Most existing work on the demand for health insurance focuses on employees' decisions to enroll in employer-provided plans. Yet any attempt to achieve universal coverage must focus on the uninsured, the vast majority of whom are not offered employer-sponsored insurance. In the summer of 2008, we conducted a survey experiment to assess the willingness to pay for a health plan among a large sample of uninsured Americans. The experiment yields price elasticities of around one, substantially greater than those found in most previous studies. We use these results to estimate coverage expansion under the Affordable Care Act, with and without an individual mandate. We estimate that 35 million uninsured individuals would gain coverage and find limited evidence of adverse selection. © 2013. Source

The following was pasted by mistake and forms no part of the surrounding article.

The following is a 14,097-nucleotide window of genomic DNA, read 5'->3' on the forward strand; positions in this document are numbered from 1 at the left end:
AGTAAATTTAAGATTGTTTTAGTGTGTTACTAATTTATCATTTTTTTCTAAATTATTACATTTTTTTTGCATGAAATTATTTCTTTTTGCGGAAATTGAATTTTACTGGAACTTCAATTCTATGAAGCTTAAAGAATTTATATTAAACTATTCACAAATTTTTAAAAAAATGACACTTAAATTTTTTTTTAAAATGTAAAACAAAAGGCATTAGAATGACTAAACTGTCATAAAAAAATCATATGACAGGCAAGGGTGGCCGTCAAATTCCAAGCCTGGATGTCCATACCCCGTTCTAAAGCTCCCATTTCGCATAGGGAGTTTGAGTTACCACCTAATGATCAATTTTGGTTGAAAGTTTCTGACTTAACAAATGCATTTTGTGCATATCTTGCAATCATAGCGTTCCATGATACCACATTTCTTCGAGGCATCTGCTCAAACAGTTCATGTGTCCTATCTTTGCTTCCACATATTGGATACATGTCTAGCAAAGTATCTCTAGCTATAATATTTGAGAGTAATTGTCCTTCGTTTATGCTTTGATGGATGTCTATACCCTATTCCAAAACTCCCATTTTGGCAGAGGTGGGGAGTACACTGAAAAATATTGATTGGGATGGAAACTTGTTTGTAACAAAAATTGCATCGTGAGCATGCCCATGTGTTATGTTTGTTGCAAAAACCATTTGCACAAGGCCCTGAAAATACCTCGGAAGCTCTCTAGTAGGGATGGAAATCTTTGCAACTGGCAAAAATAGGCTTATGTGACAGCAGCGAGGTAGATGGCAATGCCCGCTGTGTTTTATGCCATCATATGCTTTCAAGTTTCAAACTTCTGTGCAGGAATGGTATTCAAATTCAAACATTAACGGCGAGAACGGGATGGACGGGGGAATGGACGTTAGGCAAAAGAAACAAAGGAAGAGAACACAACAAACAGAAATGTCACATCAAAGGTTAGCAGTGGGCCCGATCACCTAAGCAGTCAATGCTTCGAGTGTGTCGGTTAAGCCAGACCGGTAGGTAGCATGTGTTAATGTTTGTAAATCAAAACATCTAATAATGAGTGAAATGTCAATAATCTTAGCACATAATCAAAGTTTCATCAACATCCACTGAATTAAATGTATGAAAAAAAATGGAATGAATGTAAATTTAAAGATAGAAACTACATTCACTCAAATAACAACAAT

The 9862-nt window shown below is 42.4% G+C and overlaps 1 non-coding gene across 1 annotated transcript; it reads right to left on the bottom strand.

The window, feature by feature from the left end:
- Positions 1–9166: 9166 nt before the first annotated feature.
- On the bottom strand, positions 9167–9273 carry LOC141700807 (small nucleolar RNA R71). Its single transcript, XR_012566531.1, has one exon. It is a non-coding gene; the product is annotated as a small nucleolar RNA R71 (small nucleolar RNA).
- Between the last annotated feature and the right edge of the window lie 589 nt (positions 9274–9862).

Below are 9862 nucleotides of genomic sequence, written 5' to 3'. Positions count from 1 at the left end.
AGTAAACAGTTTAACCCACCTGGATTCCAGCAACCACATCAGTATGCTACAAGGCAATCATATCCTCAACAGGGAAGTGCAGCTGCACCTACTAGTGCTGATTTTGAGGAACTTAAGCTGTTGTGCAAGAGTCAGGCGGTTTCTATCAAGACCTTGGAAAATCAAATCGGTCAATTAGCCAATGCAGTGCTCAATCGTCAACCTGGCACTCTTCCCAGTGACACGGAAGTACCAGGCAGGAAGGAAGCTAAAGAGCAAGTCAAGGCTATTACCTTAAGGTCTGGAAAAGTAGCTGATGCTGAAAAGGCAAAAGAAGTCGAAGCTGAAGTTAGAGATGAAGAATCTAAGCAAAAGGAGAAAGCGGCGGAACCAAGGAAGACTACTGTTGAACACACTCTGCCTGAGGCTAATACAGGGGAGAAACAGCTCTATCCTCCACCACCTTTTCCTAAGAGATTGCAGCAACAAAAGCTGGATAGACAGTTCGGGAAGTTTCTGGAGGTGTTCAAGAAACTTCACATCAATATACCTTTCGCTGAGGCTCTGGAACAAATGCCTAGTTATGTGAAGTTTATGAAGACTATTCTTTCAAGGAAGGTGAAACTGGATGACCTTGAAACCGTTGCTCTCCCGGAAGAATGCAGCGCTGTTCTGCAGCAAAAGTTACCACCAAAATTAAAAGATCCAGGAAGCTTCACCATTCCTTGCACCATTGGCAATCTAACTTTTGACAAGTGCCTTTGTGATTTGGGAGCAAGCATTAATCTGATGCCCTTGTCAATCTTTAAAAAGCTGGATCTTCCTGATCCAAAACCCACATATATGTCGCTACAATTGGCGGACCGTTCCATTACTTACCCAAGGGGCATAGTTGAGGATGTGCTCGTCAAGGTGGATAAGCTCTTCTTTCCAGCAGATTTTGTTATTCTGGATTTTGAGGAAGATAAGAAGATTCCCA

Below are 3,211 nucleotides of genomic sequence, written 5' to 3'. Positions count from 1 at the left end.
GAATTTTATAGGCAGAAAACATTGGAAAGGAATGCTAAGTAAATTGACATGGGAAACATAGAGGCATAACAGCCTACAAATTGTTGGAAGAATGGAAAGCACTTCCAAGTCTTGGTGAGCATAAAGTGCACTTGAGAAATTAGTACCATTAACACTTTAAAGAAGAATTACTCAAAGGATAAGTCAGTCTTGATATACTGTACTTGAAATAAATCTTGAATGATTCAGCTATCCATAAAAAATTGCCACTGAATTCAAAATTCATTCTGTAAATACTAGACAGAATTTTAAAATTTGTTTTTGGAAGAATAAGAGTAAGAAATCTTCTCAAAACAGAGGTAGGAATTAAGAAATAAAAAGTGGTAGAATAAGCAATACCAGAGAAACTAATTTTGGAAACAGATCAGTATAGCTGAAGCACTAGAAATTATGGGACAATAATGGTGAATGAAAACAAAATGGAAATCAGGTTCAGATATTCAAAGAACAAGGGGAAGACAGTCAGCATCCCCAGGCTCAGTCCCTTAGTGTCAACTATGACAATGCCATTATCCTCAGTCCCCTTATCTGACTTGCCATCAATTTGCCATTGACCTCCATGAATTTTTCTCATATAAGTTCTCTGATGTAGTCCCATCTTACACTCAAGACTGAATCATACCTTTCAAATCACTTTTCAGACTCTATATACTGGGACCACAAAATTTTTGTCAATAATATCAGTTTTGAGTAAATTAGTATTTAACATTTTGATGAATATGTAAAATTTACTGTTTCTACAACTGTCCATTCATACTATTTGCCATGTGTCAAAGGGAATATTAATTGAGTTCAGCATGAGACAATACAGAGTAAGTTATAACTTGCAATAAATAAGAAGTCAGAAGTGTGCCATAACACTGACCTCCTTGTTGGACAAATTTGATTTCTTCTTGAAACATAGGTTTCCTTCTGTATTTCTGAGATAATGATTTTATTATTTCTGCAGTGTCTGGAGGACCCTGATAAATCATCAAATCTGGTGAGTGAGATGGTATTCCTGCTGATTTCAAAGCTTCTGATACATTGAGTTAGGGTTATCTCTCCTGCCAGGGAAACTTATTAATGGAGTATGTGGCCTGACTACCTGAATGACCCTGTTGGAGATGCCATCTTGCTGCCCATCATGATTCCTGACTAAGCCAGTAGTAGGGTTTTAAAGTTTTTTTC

Direct numerical simulations (DNSs), for a stratified flow in HCCI engine-like conditions, are performed to investigate the effects of exhaust gas recirculation (EGR) by NOx and temperature/mixture stratification on autoignition of dimethyl ether (DME) in the negative temperature coefficient (NTC) region. Detailed chemistry for a DME/air mixture with NOx addition is employed and solved by a hybrid multi-time scale (HMTS) algorithm. Three ignition stages are observed. The results show that adding (1000ppm) NO enhances both low and intermediate temperature ignition delay times by the rapid OH radical pool formation (one to two orders of magnitude higher OH radicals concentrations are observed). In addition, NO from EGR was found to change the heat release rates differently at each ignition stage, where it mainly increases the low temperature ignition heat release rate with minimal effect on the ignition heat release rates at the second and third ignition stages. Sensitivity analysis is performed and the important reactions pathways for low temperature chemistry and ignition enhancement by NO addition are specified. The DNSs for stratified turbulent ignition show that the scales introduced by the mixture and thermal stratifications have a stronger effect on the second and third stage ignitions. Compared to homogenous ignition, stratified ignition shows a similar first autoignition delay time, but about 19% reduction in the second and third ignition delay times. Stratification, however, results in a lower averaged LTC ignition heat release rate and a higher averaged hot ignition heat release rate compared to homogenous ignition. The results also show that molecular transport plays an important role in stratified low temperature ignition, and that the scalar mixing time scale is strongly affected by local ignition. Two ignition-kernel propagation modes are observed: a wave-like, low-speed, deflagrative mode (the D-mode) and a spontaneous, high-speed, kinetically driven ignition mode (the S-mode). Three criteria are introduced to distinguish the two modes by different characteristic time scales and Damkhöler (Da) number using a progress variable conditioned by a proper ignition kernel indicator (IKI). The results show that the spontaneous ignition S-mode is characterized by low scalar dissipation rate, high displacement speed flame front, and high mixing Damkhöler number, while the D-mode is characterized by high scalar dissipation rate, low displacement speeds in the order of the laminar flame speed and a lower than unity Da number. The proposed criteria are applied at the different ignition stages. © 2013 The Combustion Institute. Source